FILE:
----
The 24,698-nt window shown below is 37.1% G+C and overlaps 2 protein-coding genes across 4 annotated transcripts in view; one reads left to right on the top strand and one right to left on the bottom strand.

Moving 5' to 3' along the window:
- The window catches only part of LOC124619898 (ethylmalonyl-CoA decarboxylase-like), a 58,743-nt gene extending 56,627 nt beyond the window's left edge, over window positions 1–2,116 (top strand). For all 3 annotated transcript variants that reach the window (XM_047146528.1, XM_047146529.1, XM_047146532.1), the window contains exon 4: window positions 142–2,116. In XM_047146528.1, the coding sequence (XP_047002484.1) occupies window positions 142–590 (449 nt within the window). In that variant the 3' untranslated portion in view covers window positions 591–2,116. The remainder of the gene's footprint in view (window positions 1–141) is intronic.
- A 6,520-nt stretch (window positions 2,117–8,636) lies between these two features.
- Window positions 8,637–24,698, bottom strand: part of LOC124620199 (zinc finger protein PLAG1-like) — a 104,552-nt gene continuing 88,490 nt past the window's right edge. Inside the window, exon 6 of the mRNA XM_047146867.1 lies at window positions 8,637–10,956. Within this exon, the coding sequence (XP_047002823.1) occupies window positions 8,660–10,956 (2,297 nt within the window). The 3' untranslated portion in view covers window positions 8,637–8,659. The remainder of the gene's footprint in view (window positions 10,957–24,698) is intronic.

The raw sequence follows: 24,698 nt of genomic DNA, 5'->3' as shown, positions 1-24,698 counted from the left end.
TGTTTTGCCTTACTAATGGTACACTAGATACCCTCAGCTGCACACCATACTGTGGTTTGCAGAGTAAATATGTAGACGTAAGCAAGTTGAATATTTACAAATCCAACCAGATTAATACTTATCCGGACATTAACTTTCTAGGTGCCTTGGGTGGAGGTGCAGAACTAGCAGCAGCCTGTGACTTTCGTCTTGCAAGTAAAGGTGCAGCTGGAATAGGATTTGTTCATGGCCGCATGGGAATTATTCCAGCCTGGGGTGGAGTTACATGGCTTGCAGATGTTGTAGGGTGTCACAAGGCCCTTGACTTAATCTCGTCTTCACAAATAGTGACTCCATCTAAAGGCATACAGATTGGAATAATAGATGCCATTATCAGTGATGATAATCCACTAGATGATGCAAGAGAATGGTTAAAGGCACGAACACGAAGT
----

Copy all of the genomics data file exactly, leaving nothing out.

The 24,698-nt window shown below is 37.1% G+C and overlaps 2 protein-coding genes across 4 annotated transcripts in view; one reads left to right on the top strand and one right to left on the bottom strand.

Moving 5' to 3' along the window:
- The window catches only part of LOC124619898 (ethylmalonyl-CoA decarboxylase-like), a 58,743-nt gene extending 56,627 nt beyond the window's left edge, over window positions 1–2,116 (top strand). For all 3 annotated transcript variants that reach the window (XM_047146528.1, XM_047146529.1, XM_047146532.1), the window contains exon 4: window positions 142–2,116. In XM_047146528.1, the coding sequence (XP_047002484.1) occupies window positions 142–590 (449 nt within the window). In that variant the 3' untranslated portion in view covers window positions 591–2,116. The remainder of the gene's footprint in view (window positions 1–141) is intronic.
- A 6,520-nt stretch (window positions 2,117–8,636) lies between these two features.
- Window positions 8,637–24,698, bottom strand: part of LOC124620199 (zinc finger protein PLAG1-like) — a 104,552-nt gene continuing 88,490 nt past the window's right edge. Inside the window, exon 6 of the mRNA XM_047146867.1 lies at window positions 8,637–10,956. Within this exon, the coding sequence (XP_047002823.1) occupies window positions 8,660–10,956 (2,297 nt within the window). The 3' untranslated portion in view covers window positions 8,637–8,659. The remainder of the gene's footprint in view (window positions 10,957–24,698) is intronic.

The raw sequence follows: 24,698 nt of genomic DNA, 5'->3' as shown, positions 1-24,698 counted from the left end.
TGTTTTGCCTTACTAATGGTACACTAGATACCCTCAGCTGCACACCATACTGTGGTTTGCAGAGTAAATATGTAGACGTAAGCAAGTTGAATATTTACAAATCCAACCAGATTAATACTTATCCGGACATTAACTTTCTAGGTGCCTTGGGTGGAGGTGCAGAACTAGCAGCAGCCTGTGACTTTCGTCTTGCAAGTAAAGGTGCAGCTGGAATAGGATTTGTTCATGGCCGCATGGGAATTATTCCAGCCTGGGGTGGAGTTACATGGCTTGCAGATGTTGTAGGGTGTCACAAGGCCCTTGACTTAATCTCGTCTTCACAAATAGTGACTCCATCTAAAGGCATACAGATTGGAATAATAGATGCCATTATCAGTGATGATAATCCACTAGATGATGCAAGAGAATGGTTAAAGGCACGAACACGAAGT